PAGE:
So are there any solutions?

Unfortunately for non-Muslim liberals, the solution to the problem is not about advocating a moderate Islam. The remedy can only be seen through Muslim eyes. Non-Muslim concepts of progressive or moderate Islam will be seen as an attempt to “Christianize” Islam, and would fall on deaf ears. Such an approach may even encourage more sympathy for Islamic State. US President Barack Obama himself, with a Muslim father may be seen as an apostate, with no moral authority to talk about Islam.

Malay society needs to follow the expectations that Islam has created within the youth of the country. The authoritarian, feudalistic, corruption, gangsterism, and elite hypocrisy to Islam need to be eradicated from Malaysian society. This environment, where the youth are being grounded in Islam is turning them towards other alternatives. With a weak and unappealing opposition in Malaysia, many have become apathetic of politics and are looking for religious solutions.

There needs to be a national vision for a virtuous society based upon Tawhidic principles – the oneness of God – something inclusive for all. A deeply corrupt government, a prime minister believed to have stolen millions, a rent-seeking party that has dominated politics since Merdeka – all have to be cleaned up.

This has to happen for the youth of Malaysia to respect the government and institutions of the country, making the appeal of jihad to serve Islam less appealing, especially if there are duties of jihad at home that have nothing to do with holy war to be undertaken.

This doesn’t need any reinterpretation of the Qur’an. The concept of a peaceful Islamic society already exists within the Qur’an and needs to come out without changing the meaning, only the methods. Lectures to school children and university students won’t work if respect for authority is not there. Instead the orthodox Islam that Malaysians are taking up, the message of Islam needs to be framed inward upon the self and then onto what type of society that Malaysians can create here at home.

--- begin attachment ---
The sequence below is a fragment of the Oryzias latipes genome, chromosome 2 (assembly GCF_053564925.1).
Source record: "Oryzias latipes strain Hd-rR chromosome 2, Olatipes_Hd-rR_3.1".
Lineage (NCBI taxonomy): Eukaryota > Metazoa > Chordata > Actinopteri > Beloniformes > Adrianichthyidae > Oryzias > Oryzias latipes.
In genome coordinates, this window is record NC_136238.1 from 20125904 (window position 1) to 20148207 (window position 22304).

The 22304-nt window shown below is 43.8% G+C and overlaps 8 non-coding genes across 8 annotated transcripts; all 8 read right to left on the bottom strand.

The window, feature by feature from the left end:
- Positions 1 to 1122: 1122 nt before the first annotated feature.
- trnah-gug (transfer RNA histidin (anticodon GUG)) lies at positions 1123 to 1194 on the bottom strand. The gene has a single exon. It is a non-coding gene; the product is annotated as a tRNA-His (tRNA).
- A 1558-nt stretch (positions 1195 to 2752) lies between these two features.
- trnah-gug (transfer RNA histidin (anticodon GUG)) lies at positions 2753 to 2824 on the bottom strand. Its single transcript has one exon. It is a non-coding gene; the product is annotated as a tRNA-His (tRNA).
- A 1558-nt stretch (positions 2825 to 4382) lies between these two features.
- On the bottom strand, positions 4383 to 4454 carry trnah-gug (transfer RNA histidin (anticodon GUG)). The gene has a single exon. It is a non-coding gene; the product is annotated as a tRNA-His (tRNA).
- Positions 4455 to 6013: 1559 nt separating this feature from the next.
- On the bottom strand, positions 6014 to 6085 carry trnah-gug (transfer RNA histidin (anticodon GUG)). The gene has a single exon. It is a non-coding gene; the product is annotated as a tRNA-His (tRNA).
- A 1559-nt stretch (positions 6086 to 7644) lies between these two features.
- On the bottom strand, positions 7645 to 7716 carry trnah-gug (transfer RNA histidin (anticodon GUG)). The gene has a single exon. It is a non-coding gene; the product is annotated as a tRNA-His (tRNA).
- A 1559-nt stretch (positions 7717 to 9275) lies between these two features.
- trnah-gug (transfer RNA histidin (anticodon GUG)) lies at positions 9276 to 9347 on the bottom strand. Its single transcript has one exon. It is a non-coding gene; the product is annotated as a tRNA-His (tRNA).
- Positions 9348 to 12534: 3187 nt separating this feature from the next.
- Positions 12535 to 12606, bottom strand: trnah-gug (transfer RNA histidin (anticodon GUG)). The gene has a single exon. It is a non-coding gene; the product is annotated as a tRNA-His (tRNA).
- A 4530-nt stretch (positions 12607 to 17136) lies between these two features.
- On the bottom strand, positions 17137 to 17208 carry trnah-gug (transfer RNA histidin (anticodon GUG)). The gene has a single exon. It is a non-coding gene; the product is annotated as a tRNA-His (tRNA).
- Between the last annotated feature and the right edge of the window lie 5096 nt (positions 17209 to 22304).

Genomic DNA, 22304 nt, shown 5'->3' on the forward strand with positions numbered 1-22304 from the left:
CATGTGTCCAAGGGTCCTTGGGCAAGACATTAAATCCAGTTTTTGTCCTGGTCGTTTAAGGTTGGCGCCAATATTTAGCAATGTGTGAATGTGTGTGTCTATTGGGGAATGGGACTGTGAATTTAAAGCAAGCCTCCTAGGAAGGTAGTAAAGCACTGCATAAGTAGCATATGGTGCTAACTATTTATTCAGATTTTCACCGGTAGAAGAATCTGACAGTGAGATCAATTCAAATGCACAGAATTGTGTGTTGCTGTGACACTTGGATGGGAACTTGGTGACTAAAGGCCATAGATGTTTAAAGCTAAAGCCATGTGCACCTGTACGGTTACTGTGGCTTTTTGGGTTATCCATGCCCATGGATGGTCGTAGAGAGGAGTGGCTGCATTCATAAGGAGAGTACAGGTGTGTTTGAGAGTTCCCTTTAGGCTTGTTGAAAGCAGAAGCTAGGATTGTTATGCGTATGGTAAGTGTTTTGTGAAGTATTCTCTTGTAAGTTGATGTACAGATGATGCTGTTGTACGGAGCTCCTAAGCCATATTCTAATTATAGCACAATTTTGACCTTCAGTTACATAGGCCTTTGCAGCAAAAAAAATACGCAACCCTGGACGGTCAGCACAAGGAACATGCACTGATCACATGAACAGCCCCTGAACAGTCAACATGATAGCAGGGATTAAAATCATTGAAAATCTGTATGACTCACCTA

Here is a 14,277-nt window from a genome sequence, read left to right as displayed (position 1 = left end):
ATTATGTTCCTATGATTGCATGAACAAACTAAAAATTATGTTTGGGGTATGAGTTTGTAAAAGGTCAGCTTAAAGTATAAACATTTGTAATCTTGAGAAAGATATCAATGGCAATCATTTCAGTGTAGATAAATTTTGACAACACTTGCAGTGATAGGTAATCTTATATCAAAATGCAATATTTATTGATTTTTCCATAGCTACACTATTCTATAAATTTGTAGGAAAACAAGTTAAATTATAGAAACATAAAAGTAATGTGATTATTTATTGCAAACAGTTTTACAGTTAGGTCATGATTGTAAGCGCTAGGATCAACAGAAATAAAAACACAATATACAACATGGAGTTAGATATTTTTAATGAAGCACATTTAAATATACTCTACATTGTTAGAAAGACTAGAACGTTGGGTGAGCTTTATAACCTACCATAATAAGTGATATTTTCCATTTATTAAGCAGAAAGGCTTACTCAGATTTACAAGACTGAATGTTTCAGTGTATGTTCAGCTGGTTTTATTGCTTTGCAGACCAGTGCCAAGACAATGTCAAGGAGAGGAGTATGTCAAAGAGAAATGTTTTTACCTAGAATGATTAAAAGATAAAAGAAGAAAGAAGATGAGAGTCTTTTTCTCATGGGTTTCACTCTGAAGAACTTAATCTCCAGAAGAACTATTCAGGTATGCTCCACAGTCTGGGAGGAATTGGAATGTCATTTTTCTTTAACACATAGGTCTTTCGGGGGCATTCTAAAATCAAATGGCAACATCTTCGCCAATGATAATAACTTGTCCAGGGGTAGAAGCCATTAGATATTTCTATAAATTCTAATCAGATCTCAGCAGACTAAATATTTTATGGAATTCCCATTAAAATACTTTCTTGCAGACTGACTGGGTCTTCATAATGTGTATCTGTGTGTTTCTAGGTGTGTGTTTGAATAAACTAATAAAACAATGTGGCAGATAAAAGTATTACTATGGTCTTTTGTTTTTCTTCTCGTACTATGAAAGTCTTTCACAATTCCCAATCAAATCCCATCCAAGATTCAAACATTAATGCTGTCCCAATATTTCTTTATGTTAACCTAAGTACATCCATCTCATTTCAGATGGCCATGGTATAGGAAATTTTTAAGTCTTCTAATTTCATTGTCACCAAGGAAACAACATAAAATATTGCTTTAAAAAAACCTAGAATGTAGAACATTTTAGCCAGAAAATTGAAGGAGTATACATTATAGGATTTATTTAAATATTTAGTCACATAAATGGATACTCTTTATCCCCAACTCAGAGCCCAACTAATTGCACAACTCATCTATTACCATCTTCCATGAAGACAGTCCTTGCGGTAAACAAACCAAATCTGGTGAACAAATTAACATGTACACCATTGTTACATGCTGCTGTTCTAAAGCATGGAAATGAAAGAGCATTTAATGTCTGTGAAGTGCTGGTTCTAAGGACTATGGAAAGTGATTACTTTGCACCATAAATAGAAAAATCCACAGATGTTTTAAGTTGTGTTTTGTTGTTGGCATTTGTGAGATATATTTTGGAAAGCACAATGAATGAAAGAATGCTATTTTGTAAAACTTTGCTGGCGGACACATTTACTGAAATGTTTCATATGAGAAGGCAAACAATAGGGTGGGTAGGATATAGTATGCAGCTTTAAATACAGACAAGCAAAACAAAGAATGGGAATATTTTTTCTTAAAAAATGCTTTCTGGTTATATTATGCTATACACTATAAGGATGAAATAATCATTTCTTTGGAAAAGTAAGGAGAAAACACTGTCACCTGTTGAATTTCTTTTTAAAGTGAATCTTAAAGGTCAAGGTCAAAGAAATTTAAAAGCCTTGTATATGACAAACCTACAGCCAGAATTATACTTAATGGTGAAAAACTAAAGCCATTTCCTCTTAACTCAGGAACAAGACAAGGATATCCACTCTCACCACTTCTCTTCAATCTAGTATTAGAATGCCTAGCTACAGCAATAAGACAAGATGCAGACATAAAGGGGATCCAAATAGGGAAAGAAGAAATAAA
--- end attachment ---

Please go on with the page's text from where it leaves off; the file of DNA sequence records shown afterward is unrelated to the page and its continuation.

This is the challenge to the Ulama of today to take up. It would be easy to speculate here, that the situation, should any terrorist acts occur, would lead to the activation of the National Security Council (NSC). This would greatly advantage Prime Minister Najib’s grip on power. False flag operations are a possibility.

However the situation may be evidently more serious. Any more overt repression by the government could open a Pandora’s box of jihad that doesn’t need direction from the Islamic State in Iraq or Syria. They will be domestically inspired and generated.

Until today, most terrorism within Southeast Asia has been domestically generated, sometimes inspired by movements far away. From this point of view Islamic State is a big wake up call.